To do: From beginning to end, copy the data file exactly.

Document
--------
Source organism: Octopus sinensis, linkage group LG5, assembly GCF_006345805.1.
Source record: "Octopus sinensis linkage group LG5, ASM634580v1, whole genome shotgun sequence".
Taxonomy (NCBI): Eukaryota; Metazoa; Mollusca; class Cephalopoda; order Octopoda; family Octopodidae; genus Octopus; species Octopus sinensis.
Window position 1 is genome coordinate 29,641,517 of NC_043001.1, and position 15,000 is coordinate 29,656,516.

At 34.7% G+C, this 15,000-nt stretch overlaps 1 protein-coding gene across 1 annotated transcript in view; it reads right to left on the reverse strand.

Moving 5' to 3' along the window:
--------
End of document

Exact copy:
Source organism: Octopus sinensis, linkage group LG5, assembly GCF_006345805.1.
Source record: "Octopus sinensis linkage group LG5, ASM634580v1, whole genome shotgun sequence".
Taxonomy (NCBI): Eukaryota; Metazoa; Mollusca; class Cephalopoda; order Octopoda; family Octopodidae; genus Octopus; species Octopus sinensis.
Window position 1 is genome coordinate 29,641,517 of NC_043001.1, and position 15,000 is coordinate 29,656,516.

At 34.7% G+C, this 15,000-nt stretch overlaps 1 protein-coding gene across 1 annotated transcript in view; it reads right to left on the reverse strand.

Moving 5' to 3' along the window: